I feel the need to stress that I am not someone who immerses themselves daily in all things Biblical, and holy, or Catholic-for that matter. I am just an ordinary person who is sometimes weak, who sometimes gets angry, who is sometimes selfish, and who is sometimes spiteful.  I am also someone who realizes that without God, I would never be anything but those things.

And although I am by no means an authority on God, or how He works, I am someone that believes -right or wrong- that God meets you where you are.  I think that is probably one of the biggest blessings God gives us. He doesn't wait for you to get it "all right", or for you to have your laundry list of  self-improvements checked off.  He comes to you as you are.

This week, He has came to me in many ways.  And the recurring theme of His message to me was the same message that he told Martha: "you are worried and upset about many things, but only one thing is needed."  I need to continually remind myself that all I am called to do is to sit at the Lord's feet and listen to what He says.

I am called to wait.  To be still.  To be patient. 


Many have inquired when we will know if the transplant "worked".  Well, you see, that is another reason I have got to learn to quiet my mind, and quiet the worry and the "work" it creates, and just listen to God.

We will know, as soon as the end of the week, whether or not Jammie's cells are now taking over Steven's bone marrow.  It would even be possible, AND WONDERFUL, if Steven's marrow was populated by 100% of Jammie's cells.  The biopsy checking the progress of the engraphment will be Tuesday and we should know the results by Thursday or Friday.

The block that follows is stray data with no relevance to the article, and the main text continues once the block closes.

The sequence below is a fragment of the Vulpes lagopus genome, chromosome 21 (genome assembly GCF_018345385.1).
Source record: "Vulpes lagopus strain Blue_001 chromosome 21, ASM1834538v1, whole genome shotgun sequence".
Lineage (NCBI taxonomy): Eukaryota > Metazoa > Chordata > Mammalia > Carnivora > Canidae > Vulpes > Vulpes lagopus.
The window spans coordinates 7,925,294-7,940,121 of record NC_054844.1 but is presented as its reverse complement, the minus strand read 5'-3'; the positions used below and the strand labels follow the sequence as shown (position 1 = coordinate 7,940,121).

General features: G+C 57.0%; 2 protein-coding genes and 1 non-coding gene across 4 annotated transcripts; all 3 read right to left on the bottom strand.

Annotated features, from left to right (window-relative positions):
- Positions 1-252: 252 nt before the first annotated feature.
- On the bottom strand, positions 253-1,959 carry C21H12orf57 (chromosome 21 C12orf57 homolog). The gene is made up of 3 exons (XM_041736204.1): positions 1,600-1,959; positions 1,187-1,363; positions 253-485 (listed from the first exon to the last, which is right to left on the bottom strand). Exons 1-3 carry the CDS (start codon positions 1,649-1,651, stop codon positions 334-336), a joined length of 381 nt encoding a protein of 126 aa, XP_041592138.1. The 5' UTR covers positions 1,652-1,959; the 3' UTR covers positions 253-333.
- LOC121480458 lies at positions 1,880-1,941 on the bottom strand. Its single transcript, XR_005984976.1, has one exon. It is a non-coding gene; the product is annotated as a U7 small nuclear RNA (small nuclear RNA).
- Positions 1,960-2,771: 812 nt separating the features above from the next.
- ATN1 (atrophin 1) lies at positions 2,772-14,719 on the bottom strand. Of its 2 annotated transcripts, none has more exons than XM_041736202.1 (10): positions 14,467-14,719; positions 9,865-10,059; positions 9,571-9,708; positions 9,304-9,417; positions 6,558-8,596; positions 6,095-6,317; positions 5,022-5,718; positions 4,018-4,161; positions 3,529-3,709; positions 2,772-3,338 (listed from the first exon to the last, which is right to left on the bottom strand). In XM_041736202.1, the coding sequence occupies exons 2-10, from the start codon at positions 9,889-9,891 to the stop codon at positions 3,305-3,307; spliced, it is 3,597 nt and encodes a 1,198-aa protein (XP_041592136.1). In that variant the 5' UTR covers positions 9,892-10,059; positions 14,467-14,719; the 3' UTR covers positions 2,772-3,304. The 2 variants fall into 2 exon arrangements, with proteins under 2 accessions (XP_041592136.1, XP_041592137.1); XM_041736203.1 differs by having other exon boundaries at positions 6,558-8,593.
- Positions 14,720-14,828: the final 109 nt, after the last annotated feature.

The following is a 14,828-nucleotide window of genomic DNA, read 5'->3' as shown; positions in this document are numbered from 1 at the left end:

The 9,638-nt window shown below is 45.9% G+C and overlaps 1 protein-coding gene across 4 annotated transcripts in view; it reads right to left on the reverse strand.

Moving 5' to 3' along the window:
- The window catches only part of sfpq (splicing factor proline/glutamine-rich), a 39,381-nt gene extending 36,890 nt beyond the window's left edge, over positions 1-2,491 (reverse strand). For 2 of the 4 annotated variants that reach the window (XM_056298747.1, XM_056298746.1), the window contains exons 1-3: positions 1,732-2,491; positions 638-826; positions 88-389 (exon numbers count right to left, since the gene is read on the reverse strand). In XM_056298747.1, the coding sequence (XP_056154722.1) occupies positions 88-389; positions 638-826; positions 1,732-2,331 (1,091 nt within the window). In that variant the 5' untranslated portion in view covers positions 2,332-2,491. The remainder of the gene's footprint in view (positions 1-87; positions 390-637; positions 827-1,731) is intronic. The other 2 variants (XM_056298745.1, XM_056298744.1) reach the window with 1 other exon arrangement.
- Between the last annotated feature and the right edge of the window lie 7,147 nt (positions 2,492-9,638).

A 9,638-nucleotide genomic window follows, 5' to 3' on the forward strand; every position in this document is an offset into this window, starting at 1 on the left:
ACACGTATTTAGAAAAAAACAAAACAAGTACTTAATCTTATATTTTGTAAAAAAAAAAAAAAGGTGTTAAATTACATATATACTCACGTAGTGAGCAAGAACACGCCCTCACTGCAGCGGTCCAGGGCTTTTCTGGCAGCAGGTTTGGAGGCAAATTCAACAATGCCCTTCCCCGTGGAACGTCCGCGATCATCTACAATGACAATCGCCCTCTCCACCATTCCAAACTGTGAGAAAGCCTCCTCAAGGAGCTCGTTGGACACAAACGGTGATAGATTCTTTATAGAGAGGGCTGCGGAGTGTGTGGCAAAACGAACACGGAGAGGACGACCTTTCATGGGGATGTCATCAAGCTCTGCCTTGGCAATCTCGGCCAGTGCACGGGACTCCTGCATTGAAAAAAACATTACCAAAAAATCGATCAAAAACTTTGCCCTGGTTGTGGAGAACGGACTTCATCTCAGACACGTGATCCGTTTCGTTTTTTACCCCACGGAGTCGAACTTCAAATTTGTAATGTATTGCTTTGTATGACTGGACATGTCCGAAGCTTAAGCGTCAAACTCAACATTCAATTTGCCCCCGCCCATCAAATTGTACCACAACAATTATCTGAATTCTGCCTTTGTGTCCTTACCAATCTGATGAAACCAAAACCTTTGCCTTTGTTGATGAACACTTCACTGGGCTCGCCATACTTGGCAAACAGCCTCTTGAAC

However, even if the cells are 100% Jammie's, this is not, in itself, a guaranteed cure.  Granted, it has to happen for a cure to even be possible, but the test will be if Jammie's cells recognize the cancer, and effectively get rid of it, when it returns.  Of course, we have no idea when this will be.  Or if it will ever be.  It is for this reason that I pray for a rash.  Doctors have made a correlation between the new cells fighting the body enough to cause a rash, and the new cells fighting the cancer.  We don't want the new cells to fight too much, because they could, literally, fight Steven's body to death.  We just want them to be irritated...and it to be visible in a rash.  However, it is worth noting that there have been cases where the recipient did NOT get a rash and the donor cells still did their job, fighting off the cancer.  As you all know, I have a tendency to want signsThis time is no different.

There is a part of me that believes that God could have already cured Steven and the transplant was purely a way to strengthen the bond between Jammie's family and our own.

Sadly, in the back of my mind, there is also the knowledge that there were people on the Stem Cell Transplantation Unit that were undergoing their second transplant after the first one did not succeed in defeating the cancer.  Some were cancer free for a year before the transplant "no longer worked". 

There are just really no guarantees.

Each day, week, month, or year that goes by that Steven is cancer free is a gift.  My mind needs, but will never have, the guarantee that the leukemia won't return.  Of course, none of us have the guarantee that we won't be diagnosed with cancer tomorrow.  In life, there are no guarantees.  Just the illusion of them.

Please pray for Steven, and a long term cure.  And, if you will, a rash.